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Best Books to Read to Learn English

In the 21st Century learning English isn’t just a nice-to-have. It’s essential for international communication.

Currently, 1.75 billion people worldwide speak it at a useful level – that’s around one in four of the general population. And as each minute passes while you read this article, more and more schools, universities and multinational corporate companies are mandating English as the common corporate language. Airbus, Nokia, Samsung and Microsoft in Beijing – are just a few to have adopted this change in the past few years.

In this sense, learning a common mode of speech isn’t just a good idea anymore; it’s a must for anyone hoping to study or work amongst an international community.

And what better way to learn than through the art of reading and writing?

Although there are a variety of ways to learn English – whether it be at school, using apps on your smartphone, or even attending an overseas summer course focused on learning English as a Foreign Language – nothing quite beats an old-fashioned, high-quality textbook.

With that in mind, take a look at our collection of some of the best books to read to learn English.

Best for: Improving your English Vocabulary

Oxford Advanced Learner’s Dictionary (OALD), by Hornby A. S.


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First on our list of the best books to read to learn English is the Oxford Advanced Learner’s Dictionary.

Designed specially for students who wish to attend an English-speaking university, it’s one of the world’s largest English learning dictionaries with over 60,000 words and 109,000 written examples of how to use those words.

The OALD offers far more than any other dictionary on the market, including descriptions of English synonyms and collocations to make your speaking and writing more fluent. There’s even a digital app you can download which responds to verbal communication. So, if you know how to say the word, but don’t know how to spell it (a common problem with many English words), the app will intuitively find exactly what you’re looking for.

Most importantly, the dictionary also features the Oxford 3000 – a list of the most useful, frequently used and must-know words in any English-speaking country. According to the dictionary, once you’ve mastered those 3,000 words, you’ll be able to understand 80-90% of all English; both in written and spoken form.

English Collocations in Use, by Michael McCarthy & Felicity O’Dell


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Learning a new word can be really difficult. First you need to learn what it means, then you need to familiarise yourself with how to pronounce, spell, and then understand its purpose in a sentence. And perhaps, what can be even more challenging; learning how to use the word naturally as though you were a native speaker.

To speak natural English, you will need to study collocations. These are a group of words that fit together in order to form a natural relationship and sound. Some examples include: “to do homework,” “to make the bed,” “to take a walk,” etc.

Fortunately, the University of Cambridge has created an excellent series of books that can equip you with some of the most common English phrases as well as those trickier to learn sentences.

They’re perfect for intermediate learners, using your established vocabulary to teach you how words work together with fluency. If you want to expand your vocabulary even further, they also have similar books helping you to learn English idioms and phrasal verbs.

English for Everyone: English Vocabulary Builder, by DK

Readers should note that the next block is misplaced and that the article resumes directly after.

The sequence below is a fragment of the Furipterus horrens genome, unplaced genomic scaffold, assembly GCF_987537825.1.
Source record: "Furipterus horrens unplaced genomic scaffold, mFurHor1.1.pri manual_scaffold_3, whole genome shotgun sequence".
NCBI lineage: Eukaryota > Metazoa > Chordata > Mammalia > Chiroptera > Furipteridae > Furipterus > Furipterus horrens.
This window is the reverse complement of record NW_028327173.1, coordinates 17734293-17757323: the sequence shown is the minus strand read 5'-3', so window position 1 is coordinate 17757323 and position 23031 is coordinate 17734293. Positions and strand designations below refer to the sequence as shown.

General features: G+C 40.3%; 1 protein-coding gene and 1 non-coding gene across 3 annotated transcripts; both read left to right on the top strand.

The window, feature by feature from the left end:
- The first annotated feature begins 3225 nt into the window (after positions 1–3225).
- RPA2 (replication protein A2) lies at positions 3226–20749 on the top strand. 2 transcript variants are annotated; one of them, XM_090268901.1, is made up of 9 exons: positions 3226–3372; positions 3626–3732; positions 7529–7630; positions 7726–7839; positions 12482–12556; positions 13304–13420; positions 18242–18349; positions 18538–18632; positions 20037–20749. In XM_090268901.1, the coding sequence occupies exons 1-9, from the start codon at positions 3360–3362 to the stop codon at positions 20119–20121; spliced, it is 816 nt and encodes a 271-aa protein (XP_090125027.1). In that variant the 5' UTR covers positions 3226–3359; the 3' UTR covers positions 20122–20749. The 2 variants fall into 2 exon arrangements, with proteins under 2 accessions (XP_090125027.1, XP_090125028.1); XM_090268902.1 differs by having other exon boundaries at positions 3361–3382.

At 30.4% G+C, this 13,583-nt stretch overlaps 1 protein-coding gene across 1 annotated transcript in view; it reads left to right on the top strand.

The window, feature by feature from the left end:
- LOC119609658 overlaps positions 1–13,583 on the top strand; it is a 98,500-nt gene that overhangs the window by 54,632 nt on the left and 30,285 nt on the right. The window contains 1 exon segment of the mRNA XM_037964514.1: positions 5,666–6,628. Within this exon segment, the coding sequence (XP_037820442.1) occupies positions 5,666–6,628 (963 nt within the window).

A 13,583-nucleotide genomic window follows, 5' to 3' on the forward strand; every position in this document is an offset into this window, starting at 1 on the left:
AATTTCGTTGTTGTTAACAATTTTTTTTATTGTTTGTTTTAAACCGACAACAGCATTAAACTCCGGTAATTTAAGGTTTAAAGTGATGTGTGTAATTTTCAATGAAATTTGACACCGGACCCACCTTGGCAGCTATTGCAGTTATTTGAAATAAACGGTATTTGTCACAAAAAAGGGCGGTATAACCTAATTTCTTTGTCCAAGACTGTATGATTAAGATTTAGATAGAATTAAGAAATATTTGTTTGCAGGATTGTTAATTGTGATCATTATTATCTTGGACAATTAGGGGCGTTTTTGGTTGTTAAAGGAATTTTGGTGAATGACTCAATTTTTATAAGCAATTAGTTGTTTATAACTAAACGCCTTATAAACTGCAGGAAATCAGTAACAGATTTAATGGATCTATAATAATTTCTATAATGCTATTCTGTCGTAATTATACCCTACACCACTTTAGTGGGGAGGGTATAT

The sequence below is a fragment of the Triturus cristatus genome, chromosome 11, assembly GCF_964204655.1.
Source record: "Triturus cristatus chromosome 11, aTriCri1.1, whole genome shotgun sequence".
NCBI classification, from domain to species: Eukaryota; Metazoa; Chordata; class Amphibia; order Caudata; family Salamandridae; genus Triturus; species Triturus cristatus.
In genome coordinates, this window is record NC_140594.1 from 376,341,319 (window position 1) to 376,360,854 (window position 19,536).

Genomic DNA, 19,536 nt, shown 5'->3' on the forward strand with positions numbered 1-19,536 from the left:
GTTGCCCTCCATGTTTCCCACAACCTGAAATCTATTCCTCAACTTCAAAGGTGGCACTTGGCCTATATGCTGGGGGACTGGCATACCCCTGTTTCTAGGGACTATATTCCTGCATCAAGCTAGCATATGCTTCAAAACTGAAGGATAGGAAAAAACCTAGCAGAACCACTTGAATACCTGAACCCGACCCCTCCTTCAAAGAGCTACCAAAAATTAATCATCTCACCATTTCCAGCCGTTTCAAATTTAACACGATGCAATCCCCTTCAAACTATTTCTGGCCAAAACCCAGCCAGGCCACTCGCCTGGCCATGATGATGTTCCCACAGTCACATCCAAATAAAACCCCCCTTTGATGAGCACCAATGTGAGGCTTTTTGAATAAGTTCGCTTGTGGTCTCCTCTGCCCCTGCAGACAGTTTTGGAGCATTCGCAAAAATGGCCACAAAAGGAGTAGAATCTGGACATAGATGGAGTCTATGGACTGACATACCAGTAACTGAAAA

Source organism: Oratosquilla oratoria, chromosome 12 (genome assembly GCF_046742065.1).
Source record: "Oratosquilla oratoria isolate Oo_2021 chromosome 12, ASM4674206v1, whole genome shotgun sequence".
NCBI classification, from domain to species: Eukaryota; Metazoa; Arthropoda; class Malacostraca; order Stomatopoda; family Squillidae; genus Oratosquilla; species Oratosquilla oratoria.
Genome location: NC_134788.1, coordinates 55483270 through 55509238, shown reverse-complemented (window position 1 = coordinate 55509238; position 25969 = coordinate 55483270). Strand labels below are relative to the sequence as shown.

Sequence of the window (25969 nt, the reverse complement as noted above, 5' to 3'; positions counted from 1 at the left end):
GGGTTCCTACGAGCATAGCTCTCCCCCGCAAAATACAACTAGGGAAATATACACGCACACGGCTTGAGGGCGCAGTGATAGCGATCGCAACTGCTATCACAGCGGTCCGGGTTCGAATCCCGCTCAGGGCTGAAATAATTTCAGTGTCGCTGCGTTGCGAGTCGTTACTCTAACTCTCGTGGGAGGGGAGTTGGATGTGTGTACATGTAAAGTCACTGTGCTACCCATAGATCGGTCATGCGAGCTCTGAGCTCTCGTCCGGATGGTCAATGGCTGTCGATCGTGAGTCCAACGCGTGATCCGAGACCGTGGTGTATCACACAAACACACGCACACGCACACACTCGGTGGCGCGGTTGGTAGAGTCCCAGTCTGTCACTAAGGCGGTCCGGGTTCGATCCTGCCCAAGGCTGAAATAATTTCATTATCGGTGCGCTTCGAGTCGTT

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Research suggests that one of the fastest ways to learn the English language (or any language in fact) is by using pictures. After all, a large part of our brains – the visual cortex – is devoted to processing visual information.

In fact, it’s the way we all learn our very first words. Think about babies. They see a picture of a tiger, hear others using the word ‘tiger,’ and then learn to say that exact word when they want to talk about tigers.

For language learners, there are many picture-learning books available, filled with the most common objects, places, and all the other things you could ever need to know about when travelling to an English speaking country.

One of the best is DK’s English for Everyone book series, which includes over 3,000 words, phrases and pictures of ordinary objects, activities and situations. There’s even additional sections for learning common grammar rules, idioms, and, for those of you looking to broaden your future career opportunities – a section on business phrases.

In addition, the DK books also provide sections within their books that are devoted to listening and review exercises, so you can practice speaking and pronunciation too. It couldn’t be any easier either – just log onto their website or use their free app to start learning on the go!

Best for: Improving your Grammar

English Grammar in Use, by Raymond Murphy


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Another great addition to the University of Cambridge’s English as a foreign language book collection is the English Grammar in Use.

It’s one of the most popular grammar books in the world, with simple explanations, lots of examples and practice questions. When you finish the book, there’s even a test you can take to identify the areas of English grammar which you may spend some extra time focusing on.

The book comes in three different levels: Beginner, Intermediate and Advanced. The Intermediate version is written for those with around a B1 or B2 level of English, so if your skills lie higher or lower than that, you should look at the other books available to you.

Practical English Usage, by Michael Swan


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Created by language expert, Michael Swan, at the University of Oxford, Practical English Usage answers some of the most commonly asked questions about English grammar and vocabulary, as backed by simple definitions and relatable examples.

This comprehensive book features more than 600 different entries across a range of topics in the English language, including:

  • Understanding how to use tenses
  • Rules for word formation and spelling
  • The varying formalities of written communication
  • Understanding conditionals
  • Politeness
  • Expressing opinion
  • How to avoid offence

Also, and rather helpfully, the book also comes with a guide to over 250 common word problems in the English language and how to overcome them – great for giving you a quick knowledge boost!